Constitution Week is one of the lesser known holidays, but to those who do know of it, it speaks directly to our sense of freedom and democracy that is embedded in all Americans.
The celebration of Constitution Week was started by the Daughters of the American Revolution (DAR), a group of women who can trace their lineage back to ancestors who fought in the American Revolution. In 1955 the DAR petitioned Congress to set aside September 17-23 for Constitution Week. The resolution was adopted by Congress and signed into public law by President Dwight D. Eisenhower on August 2, 1956.
The aim of Constitution Week is to bring to light our responsibilities for protecting and defending the Constitution, educate citizens that the Constitution is the basis of our American way of life, and lastly to encourage the study of historical events, mostly which were brought on by the signing of the great document itself.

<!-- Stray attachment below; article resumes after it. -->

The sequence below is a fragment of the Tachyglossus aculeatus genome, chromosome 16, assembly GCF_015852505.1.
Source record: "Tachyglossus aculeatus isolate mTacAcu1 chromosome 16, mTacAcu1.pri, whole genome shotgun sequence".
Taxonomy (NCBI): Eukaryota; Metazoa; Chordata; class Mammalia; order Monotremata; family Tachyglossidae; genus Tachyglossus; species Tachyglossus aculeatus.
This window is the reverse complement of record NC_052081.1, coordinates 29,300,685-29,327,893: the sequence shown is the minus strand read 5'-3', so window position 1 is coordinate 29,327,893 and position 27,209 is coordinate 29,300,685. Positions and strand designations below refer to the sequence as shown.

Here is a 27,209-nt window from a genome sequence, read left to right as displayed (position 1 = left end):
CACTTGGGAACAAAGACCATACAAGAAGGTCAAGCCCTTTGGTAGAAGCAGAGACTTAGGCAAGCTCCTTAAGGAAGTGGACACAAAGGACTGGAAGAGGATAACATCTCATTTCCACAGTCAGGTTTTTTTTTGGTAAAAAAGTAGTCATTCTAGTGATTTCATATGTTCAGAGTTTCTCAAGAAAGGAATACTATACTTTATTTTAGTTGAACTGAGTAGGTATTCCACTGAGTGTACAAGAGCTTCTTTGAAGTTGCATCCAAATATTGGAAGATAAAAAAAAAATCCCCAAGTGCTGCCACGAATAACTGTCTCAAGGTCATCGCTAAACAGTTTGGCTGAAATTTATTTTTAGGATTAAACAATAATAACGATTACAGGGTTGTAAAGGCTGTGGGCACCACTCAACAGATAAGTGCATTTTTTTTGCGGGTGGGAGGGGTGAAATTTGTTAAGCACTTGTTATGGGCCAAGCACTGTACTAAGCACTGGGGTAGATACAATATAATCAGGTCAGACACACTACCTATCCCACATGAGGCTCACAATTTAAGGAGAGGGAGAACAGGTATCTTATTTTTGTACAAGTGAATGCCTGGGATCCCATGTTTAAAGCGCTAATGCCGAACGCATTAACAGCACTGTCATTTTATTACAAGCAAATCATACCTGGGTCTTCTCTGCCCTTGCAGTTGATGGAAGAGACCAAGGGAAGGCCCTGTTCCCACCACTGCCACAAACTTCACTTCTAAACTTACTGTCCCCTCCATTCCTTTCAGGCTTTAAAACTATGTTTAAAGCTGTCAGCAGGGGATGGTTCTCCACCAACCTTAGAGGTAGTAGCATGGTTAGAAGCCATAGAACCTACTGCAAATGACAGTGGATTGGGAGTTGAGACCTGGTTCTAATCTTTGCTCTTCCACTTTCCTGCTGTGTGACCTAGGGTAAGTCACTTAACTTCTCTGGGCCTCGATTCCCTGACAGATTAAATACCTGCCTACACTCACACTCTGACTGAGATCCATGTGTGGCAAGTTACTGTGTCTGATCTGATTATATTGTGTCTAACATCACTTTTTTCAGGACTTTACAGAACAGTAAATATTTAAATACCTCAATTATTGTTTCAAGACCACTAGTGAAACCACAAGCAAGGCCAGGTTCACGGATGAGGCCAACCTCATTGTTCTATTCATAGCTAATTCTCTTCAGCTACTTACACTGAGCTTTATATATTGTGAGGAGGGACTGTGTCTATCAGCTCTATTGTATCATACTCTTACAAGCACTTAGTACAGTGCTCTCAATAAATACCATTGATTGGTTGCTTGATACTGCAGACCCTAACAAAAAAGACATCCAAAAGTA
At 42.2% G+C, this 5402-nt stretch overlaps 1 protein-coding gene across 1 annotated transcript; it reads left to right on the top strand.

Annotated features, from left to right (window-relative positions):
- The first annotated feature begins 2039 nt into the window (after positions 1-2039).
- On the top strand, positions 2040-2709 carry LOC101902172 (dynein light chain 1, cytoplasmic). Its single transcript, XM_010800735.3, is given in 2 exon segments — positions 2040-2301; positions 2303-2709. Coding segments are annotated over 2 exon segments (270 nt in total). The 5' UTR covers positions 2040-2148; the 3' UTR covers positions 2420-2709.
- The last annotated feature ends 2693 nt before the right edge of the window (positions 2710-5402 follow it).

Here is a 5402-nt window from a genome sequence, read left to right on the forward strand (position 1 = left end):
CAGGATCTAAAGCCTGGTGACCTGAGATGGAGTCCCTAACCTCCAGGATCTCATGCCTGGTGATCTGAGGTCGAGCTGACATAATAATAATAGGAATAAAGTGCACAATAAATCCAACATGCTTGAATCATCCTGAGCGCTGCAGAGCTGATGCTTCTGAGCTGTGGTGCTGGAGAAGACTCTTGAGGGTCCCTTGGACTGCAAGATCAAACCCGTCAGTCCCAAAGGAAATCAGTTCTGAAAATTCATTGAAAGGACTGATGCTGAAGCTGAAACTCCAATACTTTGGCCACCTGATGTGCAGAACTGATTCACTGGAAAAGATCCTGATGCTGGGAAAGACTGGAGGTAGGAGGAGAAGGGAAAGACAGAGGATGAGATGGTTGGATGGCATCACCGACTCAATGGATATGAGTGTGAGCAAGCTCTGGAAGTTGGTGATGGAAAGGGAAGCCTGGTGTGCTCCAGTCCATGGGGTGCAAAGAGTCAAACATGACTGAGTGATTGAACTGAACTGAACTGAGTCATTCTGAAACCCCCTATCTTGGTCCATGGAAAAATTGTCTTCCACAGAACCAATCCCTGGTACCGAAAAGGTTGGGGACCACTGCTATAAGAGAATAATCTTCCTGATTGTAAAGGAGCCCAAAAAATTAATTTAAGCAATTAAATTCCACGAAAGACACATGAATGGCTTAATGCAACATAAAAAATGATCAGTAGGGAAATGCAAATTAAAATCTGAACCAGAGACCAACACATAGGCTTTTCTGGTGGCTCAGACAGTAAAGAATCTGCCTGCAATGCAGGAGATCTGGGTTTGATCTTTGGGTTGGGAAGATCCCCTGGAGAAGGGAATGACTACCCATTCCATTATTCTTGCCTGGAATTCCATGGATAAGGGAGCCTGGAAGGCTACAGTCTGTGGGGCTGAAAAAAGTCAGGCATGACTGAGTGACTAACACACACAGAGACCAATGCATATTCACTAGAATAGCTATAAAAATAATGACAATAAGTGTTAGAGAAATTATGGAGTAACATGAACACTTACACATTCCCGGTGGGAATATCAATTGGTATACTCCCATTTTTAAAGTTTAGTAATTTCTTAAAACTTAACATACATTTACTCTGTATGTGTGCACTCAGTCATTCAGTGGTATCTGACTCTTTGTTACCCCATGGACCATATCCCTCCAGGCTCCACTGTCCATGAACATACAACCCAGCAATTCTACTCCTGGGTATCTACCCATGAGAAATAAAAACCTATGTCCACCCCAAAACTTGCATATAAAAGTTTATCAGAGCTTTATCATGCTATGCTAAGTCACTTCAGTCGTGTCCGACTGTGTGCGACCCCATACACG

For more information, visit the DAR official website: http://www.dar.org/national-society/education/constitution-week.
Additional Resources from the HJF
“What Is a Constitution?”
OAH Magazine of History, Vol. 3, No. 1, The Constitution of the United States (Winter, 1988), pp. 41-51.
Published by: Organization of American Historians
Article Stable URL: http://www.jstor.org/stable/25162580
The Constitution of the United States by Edward Dumbauld - 342.733 D893
Ratification : the people debate the Constitution, 1787-1788 by Pauline Maier - 342 M281 2011
The Annotated U.S. Constitution and Declaration of Independence by Jack N. Rackove